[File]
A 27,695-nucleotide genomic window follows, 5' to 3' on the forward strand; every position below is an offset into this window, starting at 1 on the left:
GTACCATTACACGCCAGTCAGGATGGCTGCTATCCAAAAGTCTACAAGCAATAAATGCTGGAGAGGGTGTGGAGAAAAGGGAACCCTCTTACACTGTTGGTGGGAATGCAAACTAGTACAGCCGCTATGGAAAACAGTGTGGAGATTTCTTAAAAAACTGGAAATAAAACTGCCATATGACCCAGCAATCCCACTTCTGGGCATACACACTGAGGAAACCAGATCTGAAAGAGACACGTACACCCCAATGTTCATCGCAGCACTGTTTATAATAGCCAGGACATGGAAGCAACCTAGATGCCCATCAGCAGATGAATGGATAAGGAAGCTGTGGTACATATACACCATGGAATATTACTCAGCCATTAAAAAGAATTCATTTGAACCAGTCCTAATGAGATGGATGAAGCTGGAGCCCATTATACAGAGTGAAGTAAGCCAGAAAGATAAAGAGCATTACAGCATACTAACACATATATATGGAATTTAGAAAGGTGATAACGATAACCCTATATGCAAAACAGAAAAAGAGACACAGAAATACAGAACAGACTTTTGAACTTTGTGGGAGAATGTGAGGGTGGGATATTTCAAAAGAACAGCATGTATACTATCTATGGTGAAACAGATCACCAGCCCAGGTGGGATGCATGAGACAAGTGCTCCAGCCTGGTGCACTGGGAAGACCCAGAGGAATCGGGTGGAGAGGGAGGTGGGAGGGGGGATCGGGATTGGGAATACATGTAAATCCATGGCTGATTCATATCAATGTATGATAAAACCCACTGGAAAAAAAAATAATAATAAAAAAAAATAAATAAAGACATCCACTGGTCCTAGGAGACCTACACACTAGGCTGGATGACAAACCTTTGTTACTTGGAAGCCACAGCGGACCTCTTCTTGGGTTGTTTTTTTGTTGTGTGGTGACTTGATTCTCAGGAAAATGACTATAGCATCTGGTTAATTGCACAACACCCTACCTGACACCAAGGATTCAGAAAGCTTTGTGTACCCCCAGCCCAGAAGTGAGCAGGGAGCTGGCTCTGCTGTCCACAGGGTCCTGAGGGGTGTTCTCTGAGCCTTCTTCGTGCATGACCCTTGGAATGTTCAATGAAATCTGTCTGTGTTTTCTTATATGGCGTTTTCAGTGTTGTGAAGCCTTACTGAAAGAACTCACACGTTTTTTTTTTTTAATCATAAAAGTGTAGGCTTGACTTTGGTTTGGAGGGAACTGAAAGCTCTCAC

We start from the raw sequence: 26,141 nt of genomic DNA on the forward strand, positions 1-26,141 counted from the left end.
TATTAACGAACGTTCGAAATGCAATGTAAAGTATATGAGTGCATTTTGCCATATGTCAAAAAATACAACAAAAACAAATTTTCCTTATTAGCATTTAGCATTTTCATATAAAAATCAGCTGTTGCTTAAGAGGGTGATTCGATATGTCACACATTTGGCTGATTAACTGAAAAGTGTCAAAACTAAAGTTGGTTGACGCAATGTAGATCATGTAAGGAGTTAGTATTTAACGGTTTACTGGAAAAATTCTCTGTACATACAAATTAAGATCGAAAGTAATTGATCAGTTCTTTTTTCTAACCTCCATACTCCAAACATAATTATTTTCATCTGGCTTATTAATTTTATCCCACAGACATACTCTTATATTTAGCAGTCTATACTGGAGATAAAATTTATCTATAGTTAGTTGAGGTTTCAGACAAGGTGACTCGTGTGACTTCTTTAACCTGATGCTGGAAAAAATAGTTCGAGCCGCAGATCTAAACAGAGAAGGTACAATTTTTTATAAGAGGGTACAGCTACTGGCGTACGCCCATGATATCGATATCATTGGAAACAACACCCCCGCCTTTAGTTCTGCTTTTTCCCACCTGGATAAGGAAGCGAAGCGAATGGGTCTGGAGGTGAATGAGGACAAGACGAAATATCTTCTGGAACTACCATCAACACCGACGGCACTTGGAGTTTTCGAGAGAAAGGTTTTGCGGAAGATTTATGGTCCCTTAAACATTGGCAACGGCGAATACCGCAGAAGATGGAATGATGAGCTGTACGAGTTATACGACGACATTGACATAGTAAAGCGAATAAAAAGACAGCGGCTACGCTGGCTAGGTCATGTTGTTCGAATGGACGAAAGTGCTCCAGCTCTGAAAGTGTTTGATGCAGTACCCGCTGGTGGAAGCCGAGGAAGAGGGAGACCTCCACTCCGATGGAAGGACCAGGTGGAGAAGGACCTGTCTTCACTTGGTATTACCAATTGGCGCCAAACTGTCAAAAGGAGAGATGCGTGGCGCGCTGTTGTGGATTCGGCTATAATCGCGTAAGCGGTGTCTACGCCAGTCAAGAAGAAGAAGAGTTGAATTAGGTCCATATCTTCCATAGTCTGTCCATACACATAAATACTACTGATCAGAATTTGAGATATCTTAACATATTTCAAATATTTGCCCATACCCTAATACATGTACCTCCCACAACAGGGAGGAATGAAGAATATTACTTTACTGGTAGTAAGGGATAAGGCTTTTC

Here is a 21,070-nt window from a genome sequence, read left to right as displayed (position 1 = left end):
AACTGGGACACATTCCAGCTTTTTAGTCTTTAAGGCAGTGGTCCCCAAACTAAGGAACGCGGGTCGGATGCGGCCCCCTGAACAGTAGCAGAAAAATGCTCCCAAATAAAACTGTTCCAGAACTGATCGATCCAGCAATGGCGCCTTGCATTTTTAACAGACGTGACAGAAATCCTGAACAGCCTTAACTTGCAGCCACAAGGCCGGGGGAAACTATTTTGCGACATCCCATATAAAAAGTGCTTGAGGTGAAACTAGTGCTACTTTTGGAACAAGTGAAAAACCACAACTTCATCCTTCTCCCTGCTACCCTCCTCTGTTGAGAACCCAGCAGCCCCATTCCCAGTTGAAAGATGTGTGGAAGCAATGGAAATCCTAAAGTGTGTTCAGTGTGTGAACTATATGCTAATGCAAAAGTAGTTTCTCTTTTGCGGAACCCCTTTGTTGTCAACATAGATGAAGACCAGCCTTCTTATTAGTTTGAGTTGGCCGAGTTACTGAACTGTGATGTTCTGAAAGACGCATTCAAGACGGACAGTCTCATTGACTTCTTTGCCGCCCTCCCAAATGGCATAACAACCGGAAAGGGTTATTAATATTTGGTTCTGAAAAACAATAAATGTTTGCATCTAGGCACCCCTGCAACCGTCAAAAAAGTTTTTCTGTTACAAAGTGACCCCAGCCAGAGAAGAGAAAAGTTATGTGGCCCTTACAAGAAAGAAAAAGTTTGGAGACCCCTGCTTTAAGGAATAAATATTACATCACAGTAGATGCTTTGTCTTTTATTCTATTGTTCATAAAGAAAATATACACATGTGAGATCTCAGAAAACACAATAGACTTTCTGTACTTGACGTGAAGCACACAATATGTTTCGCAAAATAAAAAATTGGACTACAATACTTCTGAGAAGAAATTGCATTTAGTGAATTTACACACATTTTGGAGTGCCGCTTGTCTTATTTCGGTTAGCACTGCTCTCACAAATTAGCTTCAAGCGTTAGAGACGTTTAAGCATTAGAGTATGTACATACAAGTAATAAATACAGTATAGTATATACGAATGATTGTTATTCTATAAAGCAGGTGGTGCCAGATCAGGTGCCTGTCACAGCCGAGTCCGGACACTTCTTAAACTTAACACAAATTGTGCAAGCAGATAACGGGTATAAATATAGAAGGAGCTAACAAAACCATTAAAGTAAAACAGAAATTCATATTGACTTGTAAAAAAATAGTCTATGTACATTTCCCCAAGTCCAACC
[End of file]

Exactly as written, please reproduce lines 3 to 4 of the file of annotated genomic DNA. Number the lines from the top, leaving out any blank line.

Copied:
We start from the raw sequence: 26,141 nt of genomic DNA on the forward strand, positions 1-26,141 counted from the left end.
TATTAACGAACGTTCGAAATGCAATGTAAAGTATATGAGTGCATTTTGCCATATGTCAAAAAATACAACAAAAACAAATTTTCCTTATTAGCATTTAGCATTTTCATATAAAAATCAGCTGTTGCTTAAGAGGGTGATTCGATATGTCACACATTTGGCTGATTAACTGAAAAGTGTCAAAACTAAAGTTGGTTGACGCAATGTAGATCATGTAAGGAGTTAGTATTTAACGGTTTACTGGAAAAATTCTCTGTACATACAAATTAAGATCGAAAGTAATTGATCAGTTCTTTTTTCTAACCTCCATACTCCAAACATAATTATTTTCATCTGGCTTATTAATTTTATCCCACAGACATACTCTTATATTTAGCAGTCTATACTGGAGATAAAATTTATCTATAGTTAGTTGAGGTTTCAGACAAGGTGACTCGTGTGACTTCTTTAACCTGATGCTGGAAAAAATAGTTCGAGCCGCAGATCTAAACAGAGAAGGTACAATTTTTTATAAGAGGGTACAGCTACTGGCGTACGCCCATGATATCGATATCATTGGAAACAACACCCCCGCCTTTAGTTCTGCTTTTTCCCACCTGGATAAGGAAGCGAAGCGAATGGGTCTGGAGGTGAATGAGGACAAGACGAAATATCTTCTGGAACTACCATCAACACCGACGGCACTTGGAGTTTTCGAGAGAAAGGTTTTGCGGAAGATTTATGGTCCCTTAAACATTGGCAACGGCGAATACCGCAGAAGATGGAATGATGAGCTGTACGAGTTATACGACGACATTGACATAGTAAAGCGAATAAAAAGACAGCGGCTACGCTGGCTAGGTCATGTTGTTCGAATGGACGAAAGTGCTCCAGCTCTGAAAGTGTTTGATGCAGTACCCGCTGGTGGAAGCCGAGGAAGAGGGAGACCTCCACTCCGATGGAAGGACCAGGTGGAGAAGGACCTGTCTTCACTTGGTATTACCAATTGGCGCCAAACTGTCAAAAGGAGAGATGCGTGGCGCGCTGTTGTGGATTCGGCTATAATCGCGTAAGCGGTGTCTACGCCAGTCAAGAAGAAGAAGAGTTGAATTAGGTCCATATCTTCCATAGTCTGTCCATACACATAAATACTACTGATCAGAATTTGAGATATCTTAACATATTTCAAATATTTGCCCATACCCTAATACATGTACCTCCCACAACAGGGAGGAATGAAGAATATTACTTTACTGGTAGTAAGGGATAAGGCTTTTC